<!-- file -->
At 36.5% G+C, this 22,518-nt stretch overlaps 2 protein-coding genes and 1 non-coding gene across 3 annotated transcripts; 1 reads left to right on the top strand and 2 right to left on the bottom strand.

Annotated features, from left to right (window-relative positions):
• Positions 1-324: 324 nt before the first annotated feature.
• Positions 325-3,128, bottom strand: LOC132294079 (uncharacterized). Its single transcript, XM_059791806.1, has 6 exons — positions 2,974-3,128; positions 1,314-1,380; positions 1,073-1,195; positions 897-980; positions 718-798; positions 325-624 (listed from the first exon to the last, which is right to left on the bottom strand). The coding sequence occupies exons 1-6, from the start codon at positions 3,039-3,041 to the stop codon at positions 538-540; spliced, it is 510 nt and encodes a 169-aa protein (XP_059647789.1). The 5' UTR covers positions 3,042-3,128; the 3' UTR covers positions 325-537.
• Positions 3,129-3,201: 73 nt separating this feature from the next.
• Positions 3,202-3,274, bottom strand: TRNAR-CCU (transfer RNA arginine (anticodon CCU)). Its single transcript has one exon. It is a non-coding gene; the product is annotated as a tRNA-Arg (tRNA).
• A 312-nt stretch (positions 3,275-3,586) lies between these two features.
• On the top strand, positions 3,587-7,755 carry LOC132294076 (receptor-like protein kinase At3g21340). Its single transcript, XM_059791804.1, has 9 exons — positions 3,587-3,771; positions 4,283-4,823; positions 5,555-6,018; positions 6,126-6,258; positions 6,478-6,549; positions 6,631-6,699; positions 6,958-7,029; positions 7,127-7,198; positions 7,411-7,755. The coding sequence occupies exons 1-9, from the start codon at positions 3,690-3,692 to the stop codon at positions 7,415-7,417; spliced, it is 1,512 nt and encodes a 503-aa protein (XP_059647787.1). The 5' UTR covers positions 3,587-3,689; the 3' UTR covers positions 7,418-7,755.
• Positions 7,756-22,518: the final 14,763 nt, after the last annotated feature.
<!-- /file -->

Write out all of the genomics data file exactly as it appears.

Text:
At 36.5% G+C, this 22,518-nt stretch overlaps 2 protein-coding genes and 1 non-coding gene across 3 annotated transcripts; 1 reads left to right on the top strand and 2 right to left on the bottom strand.

Annotated features, from left to right (window-relative positions):
• Positions 1-324: 324 nt before the first annotated feature.
• Positions 325-3,128, bottom strand: LOC132294079 (uncharacterized). Its single transcript, XM_059791806.1, has 6 exons — positions 2,974-3,128; positions 1,314-1,380; positions 1,073-1,195; positions 897-980; positions 718-798; positions 325-624 (listed from the first exon to the last, which is right to left on the bottom strand). The coding sequence occupies exons 1-6, from the start codon at positions 3,039-3,041 to the stop codon at positions 538-540; spliced, it is 510 nt and encodes a 169-aa protein (XP_059647789.1). The 5' UTR covers positions 3,042-3,128; the 3' UTR covers positions 325-537.
• Positions 3,129-3,201: 73 nt separating this feature from the next.
• Positions 3,202-3,274, bottom strand: TRNAR-CCU (transfer RNA arginine (anticodon CCU)). Its single transcript has one exon. It is a non-coding gene; the product is annotated as a tRNA-Arg (tRNA).
• A 312-nt stretch (positions 3,275-3,586) lies between these two features.
• On the top strand, positions 3,587-7,755 carry LOC132294076 (receptor-like protein kinase At3g21340). Its single transcript, XM_059791804.1, has 9 exons — positions 3,587-3,771; positions 4,283-4,823; positions 5,555-6,018; positions 6,126-6,258; positions 6,478-6,549; positions 6,631-6,699; positions 6,958-7,029; positions 7,127-7,198; positions 7,411-7,755. The coding sequence occupies exons 1-9, from the start codon at positions 3,690-3,692 to the stop codon at positions 7,415-7,417; spliced, it is 1,512 nt and encodes a 503-aa protein (XP_059647787.1). The 5' UTR covers positions 3,587-3,689; the 3' UTR covers positions 7,418-7,755.
• Positions 7,756-22,518: the final 14,763 nt, after the last annotated feature.